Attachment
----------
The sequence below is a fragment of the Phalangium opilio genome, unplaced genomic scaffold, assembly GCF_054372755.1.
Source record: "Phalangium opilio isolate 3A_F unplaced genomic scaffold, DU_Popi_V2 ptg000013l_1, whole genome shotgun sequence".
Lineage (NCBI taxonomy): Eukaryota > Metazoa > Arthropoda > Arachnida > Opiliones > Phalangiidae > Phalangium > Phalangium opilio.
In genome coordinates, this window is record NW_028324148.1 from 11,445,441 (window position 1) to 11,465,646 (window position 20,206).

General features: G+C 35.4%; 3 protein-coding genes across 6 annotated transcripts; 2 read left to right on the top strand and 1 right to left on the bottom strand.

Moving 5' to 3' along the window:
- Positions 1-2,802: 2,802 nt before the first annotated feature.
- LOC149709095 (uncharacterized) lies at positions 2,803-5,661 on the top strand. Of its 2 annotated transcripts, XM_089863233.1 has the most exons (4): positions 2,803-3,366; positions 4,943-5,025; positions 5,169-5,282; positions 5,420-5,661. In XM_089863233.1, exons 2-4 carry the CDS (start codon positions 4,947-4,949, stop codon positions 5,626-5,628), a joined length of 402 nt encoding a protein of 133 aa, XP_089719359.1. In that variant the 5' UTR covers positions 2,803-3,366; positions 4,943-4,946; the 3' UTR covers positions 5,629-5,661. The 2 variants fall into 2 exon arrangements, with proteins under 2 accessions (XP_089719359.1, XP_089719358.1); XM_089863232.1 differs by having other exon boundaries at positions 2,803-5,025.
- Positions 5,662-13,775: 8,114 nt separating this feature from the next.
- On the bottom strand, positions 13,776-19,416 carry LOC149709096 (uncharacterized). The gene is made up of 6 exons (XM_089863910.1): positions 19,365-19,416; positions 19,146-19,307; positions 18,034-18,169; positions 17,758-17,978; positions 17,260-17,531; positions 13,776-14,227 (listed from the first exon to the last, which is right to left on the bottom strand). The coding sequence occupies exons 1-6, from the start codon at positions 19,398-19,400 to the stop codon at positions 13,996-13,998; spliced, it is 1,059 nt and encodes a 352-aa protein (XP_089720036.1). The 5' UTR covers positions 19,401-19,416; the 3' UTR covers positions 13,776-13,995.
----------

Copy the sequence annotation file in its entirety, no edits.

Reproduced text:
The sequence below is a fragment of the Phalangium opilio genome, unplaced genomic scaffold, assembly GCF_054372755.1.
Source record: "Phalangium opilio isolate 3A_F unplaced genomic scaffold, DU_Popi_V2 ptg000013l_1, whole genome shotgun sequence".
Lineage (NCBI taxonomy): Eukaryota > Metazoa > Arthropoda > Arachnida > Opiliones > Phalangiidae > Phalangium > Phalangium opilio.
In genome coordinates, this window is record NW_028324148.1 from 11,445,441 (window position 1) to 11,465,646 (window position 20,206).

General features: G+C 35.4%; 3 protein-coding genes across 6 annotated transcripts; 2 read left to right on the top strand and 1 right to left on the bottom strand.

Moving 5' to 3' along the window:
- Positions 1-2,802: 2,802 nt before the first annotated feature.
- LOC149709095 (uncharacterized) lies at positions 2,803-5,661 on the top strand. Of its 2 annotated transcripts, XM_089863233.1 has the most exons (4): positions 2,803-3,366; positions 4,943-5,025; positions 5,169-5,282; positions 5,420-5,661. In XM_089863233.1, exons 2-4 carry the CDS (start codon positions 4,947-4,949, stop codon positions 5,626-5,628), a joined length of 402 nt encoding a protein of 133 aa, XP_089719359.1. In that variant the 5' UTR covers positions 2,803-3,366; positions 4,943-4,946; the 3' UTR covers positions 5,629-5,661. The 2 variants fall into 2 exon arrangements, with proteins under 2 accessions (XP_089719359.1, XP_089719358.1); XM_089863232.1 differs by having other exon boundaries at positions 2,803-5,025.
- Positions 5,662-13,775: 8,114 nt separating this feature from the next.
- On the bottom strand, positions 13,776-19,416 carry LOC149709096 (uncharacterized). The gene is made up of 6 exons (XM_089863910.1): positions 19,365-19,416; positions 19,146-19,307; positions 18,034-18,169; positions 17,758-17,978; positions 17,260-17,531; positions 13,776-14,227 (listed from the first exon to the last, which is right to left on the bottom strand). The coding sequence occupies exons 1-6, from the start codon at positions 19,398-19,400 to the stop codon at positions 13,996-13,998; spliced, it is 1,059 nt and encodes a 352-aa protein (XP_089720036.1). The 5' UTR covers positions 19,401-19,416; the 3' UTR covers positions 13,776-13,995.